zenhabits : breathe

Cutting the Cord to Materialism

Editor’s note: This is a guest post from David Damron of The Minimalist Path.

Let’s start with an exercise …

1. Grab a small sheet of paper and a pen or pencil.

2. After you read the following question, please take 5 deep breaths before answering.

3. Write your response to the up-coming question on your piece of paper in one sentence.

Here is your question to answer:

If you had the opportunity to do one activity for one week without any worry about finances, cost, or other outside commitments, what would you love to do for this week?

I hope you answered that question on the piece of paper. If not, please finish following the original instructions and then continue reading.

So, what did you come up with? Was it travel around your favorite Hawaiian Island? Was it to spend a week at Disney World with your family and friends? Was it take that honeymoon you and your significant other missed out on? Or was it watch television while you munched on chips and salsa for eight hours a day, seven days straight? I doubt it was that last one.

However, for some reason, the last response should be answered the most. At least by Americans. In 2008, we watched an average of 5.1 hours/day of television and that doesn’t include the 3 hours/month average of internet video watching. For Americans, that is a total of 10.92 weeks / year watching television. If that figure doesn’t shock you then I don’t know what will.

In America and much of western culture, our infatuation with materialism comes from the opportunity to have such. Being a minimalist pre-cable/satellite television was not just a fad. It was a way of life. People were these things called ACTIVE and ENERGETIC. Once television became such a monumental part of our lives, we began being consumed by this sedentary form of life that co-existed with unhealthy and unfit lives.

In many other parts of the world, being active is living. In Japan, Leo Babauta experienced the countering idea to the lives of western cultures. He found that many Japanese lives revolve around basic physical activities like walking and biking and there isn’t a focus on exercise. Those that have not accepted the forms of materialism similar to the addiction in America and beyond live longer and are happier. Though this may be for many reasons, such as financial, I like to believe it is for the health and life reasons that many the world over choose the anti-materialism way.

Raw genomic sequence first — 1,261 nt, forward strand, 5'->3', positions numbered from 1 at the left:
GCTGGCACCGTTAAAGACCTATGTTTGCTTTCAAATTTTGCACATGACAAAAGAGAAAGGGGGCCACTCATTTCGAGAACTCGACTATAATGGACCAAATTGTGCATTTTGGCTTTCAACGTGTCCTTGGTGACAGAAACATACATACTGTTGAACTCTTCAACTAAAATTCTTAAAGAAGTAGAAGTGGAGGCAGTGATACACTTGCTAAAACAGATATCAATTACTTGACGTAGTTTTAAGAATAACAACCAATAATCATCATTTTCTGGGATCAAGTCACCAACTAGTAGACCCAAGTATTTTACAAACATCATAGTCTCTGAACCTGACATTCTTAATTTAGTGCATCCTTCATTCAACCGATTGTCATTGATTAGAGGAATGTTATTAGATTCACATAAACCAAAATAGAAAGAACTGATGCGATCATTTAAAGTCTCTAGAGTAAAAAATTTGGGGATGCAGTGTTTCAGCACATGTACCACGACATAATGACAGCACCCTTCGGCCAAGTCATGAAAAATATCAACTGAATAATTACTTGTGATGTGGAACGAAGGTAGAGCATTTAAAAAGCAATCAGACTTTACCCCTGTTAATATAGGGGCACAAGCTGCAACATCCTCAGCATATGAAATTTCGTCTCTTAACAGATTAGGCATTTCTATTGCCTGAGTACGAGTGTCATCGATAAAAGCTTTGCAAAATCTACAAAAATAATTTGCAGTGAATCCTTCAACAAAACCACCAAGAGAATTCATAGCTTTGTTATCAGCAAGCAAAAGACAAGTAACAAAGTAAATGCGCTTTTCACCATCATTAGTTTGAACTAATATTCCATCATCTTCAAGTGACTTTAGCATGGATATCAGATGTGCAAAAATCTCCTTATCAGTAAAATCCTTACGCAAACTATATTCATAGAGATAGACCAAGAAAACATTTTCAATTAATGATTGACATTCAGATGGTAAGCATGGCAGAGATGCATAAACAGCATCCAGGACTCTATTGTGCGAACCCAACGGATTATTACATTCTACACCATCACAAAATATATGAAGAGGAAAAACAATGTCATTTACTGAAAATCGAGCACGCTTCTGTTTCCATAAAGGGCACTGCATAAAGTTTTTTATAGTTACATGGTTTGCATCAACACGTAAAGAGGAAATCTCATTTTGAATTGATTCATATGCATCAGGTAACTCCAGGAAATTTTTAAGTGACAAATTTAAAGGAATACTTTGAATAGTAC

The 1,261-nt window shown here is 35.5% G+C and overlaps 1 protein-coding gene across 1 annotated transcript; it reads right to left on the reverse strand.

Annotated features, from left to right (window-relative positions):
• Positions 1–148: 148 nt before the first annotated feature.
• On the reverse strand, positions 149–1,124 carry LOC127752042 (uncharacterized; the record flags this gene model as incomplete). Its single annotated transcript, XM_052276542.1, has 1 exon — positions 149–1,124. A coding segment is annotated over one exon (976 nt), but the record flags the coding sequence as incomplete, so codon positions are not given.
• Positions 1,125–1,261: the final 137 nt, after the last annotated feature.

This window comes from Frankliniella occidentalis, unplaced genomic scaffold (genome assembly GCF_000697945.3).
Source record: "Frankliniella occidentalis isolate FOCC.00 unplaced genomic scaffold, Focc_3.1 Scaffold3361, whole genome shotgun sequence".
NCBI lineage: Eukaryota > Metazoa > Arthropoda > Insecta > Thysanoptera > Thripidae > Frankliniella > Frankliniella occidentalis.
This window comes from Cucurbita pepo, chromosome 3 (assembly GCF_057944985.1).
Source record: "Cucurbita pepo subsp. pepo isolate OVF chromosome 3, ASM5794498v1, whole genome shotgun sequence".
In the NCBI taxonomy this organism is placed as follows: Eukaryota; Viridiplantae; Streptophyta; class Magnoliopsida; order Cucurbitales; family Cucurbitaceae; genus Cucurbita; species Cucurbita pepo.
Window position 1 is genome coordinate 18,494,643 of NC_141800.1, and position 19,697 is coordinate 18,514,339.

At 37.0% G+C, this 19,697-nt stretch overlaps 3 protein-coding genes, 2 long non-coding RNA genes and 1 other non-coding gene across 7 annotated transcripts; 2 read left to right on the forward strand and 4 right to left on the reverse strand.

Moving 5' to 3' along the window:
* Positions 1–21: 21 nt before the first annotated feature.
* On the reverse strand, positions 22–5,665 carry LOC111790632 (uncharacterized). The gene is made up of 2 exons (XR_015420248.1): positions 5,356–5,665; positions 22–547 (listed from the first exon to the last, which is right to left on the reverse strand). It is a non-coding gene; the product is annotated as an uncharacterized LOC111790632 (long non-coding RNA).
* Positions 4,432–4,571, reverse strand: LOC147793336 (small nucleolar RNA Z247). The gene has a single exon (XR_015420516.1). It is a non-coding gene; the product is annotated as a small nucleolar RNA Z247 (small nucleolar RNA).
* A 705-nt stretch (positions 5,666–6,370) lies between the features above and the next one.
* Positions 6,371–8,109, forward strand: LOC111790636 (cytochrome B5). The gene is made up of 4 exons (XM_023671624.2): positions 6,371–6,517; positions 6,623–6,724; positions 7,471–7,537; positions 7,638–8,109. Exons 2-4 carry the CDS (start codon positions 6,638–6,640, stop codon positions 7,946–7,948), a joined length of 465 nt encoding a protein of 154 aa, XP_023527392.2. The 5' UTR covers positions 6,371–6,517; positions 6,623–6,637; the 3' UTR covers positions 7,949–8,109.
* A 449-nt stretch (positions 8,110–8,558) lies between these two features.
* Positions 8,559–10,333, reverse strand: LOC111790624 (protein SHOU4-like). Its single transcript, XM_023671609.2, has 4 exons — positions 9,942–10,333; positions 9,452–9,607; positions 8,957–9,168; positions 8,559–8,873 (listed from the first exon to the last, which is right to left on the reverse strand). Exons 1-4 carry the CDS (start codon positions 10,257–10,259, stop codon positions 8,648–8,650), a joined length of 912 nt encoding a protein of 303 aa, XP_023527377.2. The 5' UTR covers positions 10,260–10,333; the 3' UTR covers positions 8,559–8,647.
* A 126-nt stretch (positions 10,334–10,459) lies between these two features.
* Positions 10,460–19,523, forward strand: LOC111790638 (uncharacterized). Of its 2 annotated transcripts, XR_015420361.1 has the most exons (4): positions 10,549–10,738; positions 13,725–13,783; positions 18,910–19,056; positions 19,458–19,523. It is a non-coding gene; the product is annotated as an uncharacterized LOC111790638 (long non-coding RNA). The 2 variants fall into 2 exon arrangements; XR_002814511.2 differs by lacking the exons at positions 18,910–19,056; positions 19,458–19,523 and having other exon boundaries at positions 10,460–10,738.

Health is not the only factor in the fight against materialism. You do not need me to tell you about the financial situation the world is in. The abundance of commercials and other highly influential advertising through our modes of electronic communication have caused personal debt to become just as bloated as our waste lines. In America, we spend 5.4% of our income entertaining ourselves. That’s $2700/annually that could be going towards savings, retirement, and/or travel. How different would your mindset be if you had $2700 set aside for a random, spontaneous week vacation? If you think that’s a lot, we spend $1881/annually just on apparel and services. Assuming we just cut those two totals in half, we would have an additional $2290 to our name. For me, just that half is a lot of money that could be used for activities that would be much more fulfilling than 500+ television channels.

The point of reducing our sedentary forms of entertainment is not just to save money and lose a few pounds. It is to save our lives! Just imagine how different your life would be if you spent one more hour with your family daily or a few more hours a week chasing your tour card on the PGA or training for a marathon. When we spend our time doing the things we love, it ends up being more valuable than any half hour sitcom can be.

Remember that question I asked you to answer earlier. Your response was only addressing one week. So, if you chose to spend your gifted week at the Great Barrier Reef finding Nemo, imagine what your life would be like if you took just half of that 10+ hours/week spent in front of the television and spent those additional 5 weeks exploring the entire Great Barrier Reef. Surely, your boss may not let you have that much vacation, but without that television being such a major priority, you could do many of the things you dream of doing, whatever they may be.

Being a minimalist and simplifying your life does not mean you need to eliminate all that you somewhat enjoy. I, to this day, like to watch a handful of hours of television per week. However, if you are able to reduce the quantity of time and money spent on that which you just like and apply both to that which you love, you may be able to live a longer, more pleasureful life.

Try cutting your cord to materialism and start appreciating more of the things you don’t just like but love.

David Damron is the author of PROJECT M-31: Simplify Your Life in 31 Days, and chronicles his journey to a more simplified life at The Minimalist Path.



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